Isn't It Romantic
Parody is reserved for only the most dearly celebrated cultural touchstones. No rom-com cliché is left un-mocked in the peculiarly charming Isn’t It Romantic.
The film itself is quite simple and clever. Natalie (Rebel Wilson) is living her totally normal life as an architect in New York City. She works with her closest friends, Whitney (Betty Gilpin) and Josh (Adam Devine). Nothing out of the ordinary there. One day, after Whitney pushes Natalie to be a little more open to the possibility of love and to Whitney’s beloved rom-coms, Natalie is bonked on the head during a subway mugging. She wakes up in the hospital the next day, but everything is a bit off. Her hair and makeup are perfect, the doctor is gorgeous, and New York smells pleasant. Oh my, she’s in a romantic comedy! No longer invisible to handsome men, Natalie is unsettled with this new attention at first. Soon enough, she settles into the niceties of having a well-groomed dog and a comically hilarious (and problematic) gay neighbor (Brandon Scott Jones). Of course, Natalie has also brought all of her own baggage with her and must work through all that if she’s expected to find love.
Often the best art direction in a film blends seamlessly into the story and the characters, but given the stark contrast between Natalie’s two realities, it should be noted exactly how much heavy lifting the art direction in Isn’t It Romantic does. Keep an eye out, not just for set dressing and costuming, but for street signs, storefronts, and every last teeny detail on screen to be screaming at you which world Natalie is in. A lot has been altered to support the experience of one world or another, and it’s impressive to see how exhaustive the filmmakers were.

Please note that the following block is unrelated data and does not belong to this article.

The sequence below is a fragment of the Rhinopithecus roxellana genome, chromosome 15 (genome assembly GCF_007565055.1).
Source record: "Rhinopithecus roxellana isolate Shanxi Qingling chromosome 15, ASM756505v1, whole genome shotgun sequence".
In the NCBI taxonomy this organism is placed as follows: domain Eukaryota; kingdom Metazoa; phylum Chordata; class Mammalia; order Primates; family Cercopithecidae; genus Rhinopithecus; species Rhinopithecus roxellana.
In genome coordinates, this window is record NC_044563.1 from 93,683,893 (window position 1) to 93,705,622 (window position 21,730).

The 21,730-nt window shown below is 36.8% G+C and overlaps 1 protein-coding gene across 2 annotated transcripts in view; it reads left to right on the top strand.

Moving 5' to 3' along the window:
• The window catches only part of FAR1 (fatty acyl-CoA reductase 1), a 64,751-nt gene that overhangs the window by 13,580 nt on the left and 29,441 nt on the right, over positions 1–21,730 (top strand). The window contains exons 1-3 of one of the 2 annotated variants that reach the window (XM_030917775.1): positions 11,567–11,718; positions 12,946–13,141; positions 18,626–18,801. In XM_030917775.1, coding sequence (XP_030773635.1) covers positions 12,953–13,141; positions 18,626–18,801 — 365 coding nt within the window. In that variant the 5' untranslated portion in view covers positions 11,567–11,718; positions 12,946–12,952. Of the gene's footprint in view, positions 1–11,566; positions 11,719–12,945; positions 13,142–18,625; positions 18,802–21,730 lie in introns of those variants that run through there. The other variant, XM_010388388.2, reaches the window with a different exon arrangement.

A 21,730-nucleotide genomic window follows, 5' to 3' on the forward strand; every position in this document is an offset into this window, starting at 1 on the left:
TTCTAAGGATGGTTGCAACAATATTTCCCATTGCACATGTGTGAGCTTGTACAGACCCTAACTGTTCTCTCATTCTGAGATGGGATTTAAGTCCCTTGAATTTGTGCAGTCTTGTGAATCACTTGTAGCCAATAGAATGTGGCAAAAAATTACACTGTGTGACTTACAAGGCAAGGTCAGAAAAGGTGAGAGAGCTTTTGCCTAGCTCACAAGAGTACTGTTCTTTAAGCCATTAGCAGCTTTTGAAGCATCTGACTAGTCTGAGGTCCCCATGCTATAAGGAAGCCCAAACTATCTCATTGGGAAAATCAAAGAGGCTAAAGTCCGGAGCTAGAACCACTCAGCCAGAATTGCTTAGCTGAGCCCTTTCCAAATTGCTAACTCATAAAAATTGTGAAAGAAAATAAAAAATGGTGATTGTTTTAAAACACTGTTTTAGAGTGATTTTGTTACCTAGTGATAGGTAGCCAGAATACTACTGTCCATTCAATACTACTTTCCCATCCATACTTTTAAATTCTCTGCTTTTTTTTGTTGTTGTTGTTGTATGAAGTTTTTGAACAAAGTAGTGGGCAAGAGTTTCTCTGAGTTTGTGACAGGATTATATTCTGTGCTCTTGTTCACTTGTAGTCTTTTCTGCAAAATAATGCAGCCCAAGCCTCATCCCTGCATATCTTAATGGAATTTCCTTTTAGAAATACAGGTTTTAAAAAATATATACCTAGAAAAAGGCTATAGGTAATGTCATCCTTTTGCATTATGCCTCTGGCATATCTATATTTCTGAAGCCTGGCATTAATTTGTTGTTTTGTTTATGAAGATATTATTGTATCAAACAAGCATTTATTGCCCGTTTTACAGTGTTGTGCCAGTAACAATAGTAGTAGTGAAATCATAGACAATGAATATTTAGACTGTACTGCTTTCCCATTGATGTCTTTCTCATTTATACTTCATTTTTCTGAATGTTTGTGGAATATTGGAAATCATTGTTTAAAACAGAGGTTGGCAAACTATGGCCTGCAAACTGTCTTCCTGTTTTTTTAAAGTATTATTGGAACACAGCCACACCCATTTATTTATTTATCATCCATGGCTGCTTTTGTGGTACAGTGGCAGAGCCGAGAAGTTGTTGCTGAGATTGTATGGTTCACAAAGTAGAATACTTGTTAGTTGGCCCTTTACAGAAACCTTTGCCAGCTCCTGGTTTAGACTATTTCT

Isn’t It Romantic also slips in as many references to other canonical romantic comedies from the past. Quotes as well as some visual cues are slipped into many scenes as easter eggs for the more romantically-inclined fans. Spotting them can either be eye-rolling or a little loving touch, depending on how you feel about rom-coms.
Director Todd Strauss-Schulson (A Very Harold & Kumar 3D Christmas) has deftly created a film that targets these extreme ends of romantic comedy fandom. Isn’t It Romantic speaks directly to the romantic curmudgeon (like myself) by having the characters address the absurdity of the genre, but then also wins over fans of the genre by itself eventually turning into an earnest romantic comedy. Just like satirical, self-aware horror comedies such as Tucker and Dale vs Evil, You Might Be the Killer, and Strauss-Schulson’s own The Final Girls, Isn’t It Romantic starts as a joke, but then inhabits the very genre it’s ribbing.
This shift from one mode to the next allows Isn’t It Romantic to get as saccharine as it can, while feigning satire to avoid alienating those who hate that sort of thing. We can have the random dance sequence as Natalie tries to serenade her love, while also being aware of how ridiculous it all is. In other words, Isn’t It Romantic gets to have it both ways.
Poking fun at romantic comedies may be taking on an easy target, but Isn’t It Romantic finds a way to do it with kindness and some actual humor.